That there is such concern over whether genetic information is more vulnerable to attack or misuse than traditional personal health care records may be an unintended consequence of the hype that touted personal genomics as a means to discover all there is to know about a person. "We've done it to ourselves. The way we were selling this idea of genomic data providing much better insight into who you are, and your future, than all other types of data it was very effective and we really meant it," says Misha Angrist, an assistant professor at Duke University's Institute for Genome Sciences and Policy. "However, until we find all that dark inherited matter that we haven't identified to date, most of our genomic signals are not nearly as disclosing as knowing your health risks because you're a smoker. But you can imagine that if one wanted to be a bit worried about the health care system, having a whole community saying that we're going to [be] developing the preeminent disclosing data source, people who were likely to get scared were going to get scared."

During the first few months of 2011 alone, advocacy groups like the Forum for Genetic Equity, concerned citizens, and a handful of state representatives began efforts to protect personal genetic information. In January, a group of Massachusetts state senators introduced the Massachusetts Genetic Bill of Rights in an attempt to make up for perceived shortcomings of the federal US Genetic Information Nondiscrimination Act of 2008. "This is a new era in medicine and we need to make sure that [there are] some sort of safeguards. We thought it would be important to deal with this quickly, rather than at some future time after perhaps people had already lost some of their rights," says Massachusetts Senator Harriette Chandler, who is a lead sponsor of the bill. "There obviously are issues; the insurance industry is not going to like this because they feel that they want to know any genetic information that the individual has, but what we're trying to say is that basically genetic information is your property, like any other property you have, and you have a right to privacy with respect to genetic material."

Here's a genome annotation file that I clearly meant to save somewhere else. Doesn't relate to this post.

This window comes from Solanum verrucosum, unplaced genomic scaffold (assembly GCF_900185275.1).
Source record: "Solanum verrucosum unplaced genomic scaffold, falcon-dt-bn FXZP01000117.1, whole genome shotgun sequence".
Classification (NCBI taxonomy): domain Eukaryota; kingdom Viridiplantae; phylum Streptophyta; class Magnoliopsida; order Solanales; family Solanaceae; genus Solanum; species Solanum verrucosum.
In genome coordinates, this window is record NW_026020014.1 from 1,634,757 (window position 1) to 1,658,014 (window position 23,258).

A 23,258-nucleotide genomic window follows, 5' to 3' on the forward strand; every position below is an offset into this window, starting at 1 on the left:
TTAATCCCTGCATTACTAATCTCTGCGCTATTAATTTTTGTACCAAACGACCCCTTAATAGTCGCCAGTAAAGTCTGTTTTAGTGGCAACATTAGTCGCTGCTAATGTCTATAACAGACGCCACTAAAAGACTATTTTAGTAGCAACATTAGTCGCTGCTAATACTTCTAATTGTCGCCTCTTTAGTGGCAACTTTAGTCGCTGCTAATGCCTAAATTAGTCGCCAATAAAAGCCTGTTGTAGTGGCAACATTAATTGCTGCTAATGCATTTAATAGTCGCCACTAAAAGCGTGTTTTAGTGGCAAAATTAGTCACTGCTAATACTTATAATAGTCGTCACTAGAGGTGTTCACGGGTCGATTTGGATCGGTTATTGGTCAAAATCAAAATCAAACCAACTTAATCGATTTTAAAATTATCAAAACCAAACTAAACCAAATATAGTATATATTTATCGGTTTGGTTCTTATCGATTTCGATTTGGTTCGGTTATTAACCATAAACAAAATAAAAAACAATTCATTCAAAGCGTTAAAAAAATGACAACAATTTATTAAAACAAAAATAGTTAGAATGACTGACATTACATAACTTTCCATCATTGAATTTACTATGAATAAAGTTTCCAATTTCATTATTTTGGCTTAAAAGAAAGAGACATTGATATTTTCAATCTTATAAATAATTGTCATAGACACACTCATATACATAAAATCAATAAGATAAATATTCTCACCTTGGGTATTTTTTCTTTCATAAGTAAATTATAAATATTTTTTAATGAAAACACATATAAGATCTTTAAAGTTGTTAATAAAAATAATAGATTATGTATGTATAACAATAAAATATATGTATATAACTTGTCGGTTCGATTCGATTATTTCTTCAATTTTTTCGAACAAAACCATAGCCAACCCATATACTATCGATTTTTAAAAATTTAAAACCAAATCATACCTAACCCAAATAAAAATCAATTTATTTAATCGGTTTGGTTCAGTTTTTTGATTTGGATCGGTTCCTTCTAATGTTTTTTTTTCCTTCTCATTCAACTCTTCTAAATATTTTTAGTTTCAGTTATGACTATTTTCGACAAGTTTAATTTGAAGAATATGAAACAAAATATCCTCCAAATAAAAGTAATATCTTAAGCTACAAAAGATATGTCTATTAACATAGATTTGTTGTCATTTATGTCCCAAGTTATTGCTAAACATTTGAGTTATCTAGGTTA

In March, representatives in Vermont and California introduced similar bills in an attempt to declare genetic information the exclusive property of the individual, among other protections. These bills face many hearings and debate sessions before having a chance of being enacted into law, but the movement is expected to spread across the country.

Life Science and Informatics

What is this?
is this a new industry?
or a old wine in a new bottle?

Well Life Sciences and Informatics can be anything form computational biology, all omes and omics, core bioinformatics to curation and literature mining, database creation, in the area of biology, chemistry , bio-chem space.

There are number of companies in India and bangalore is the forefront as a major bio-cluster with 20 to 30 companies in this sphere.

now how good are these companies doing?
how good are they in terms of the international markets and how profitable is their business?
what do they do?
their clients?

These are some interesting things that could be discussed in this blog page...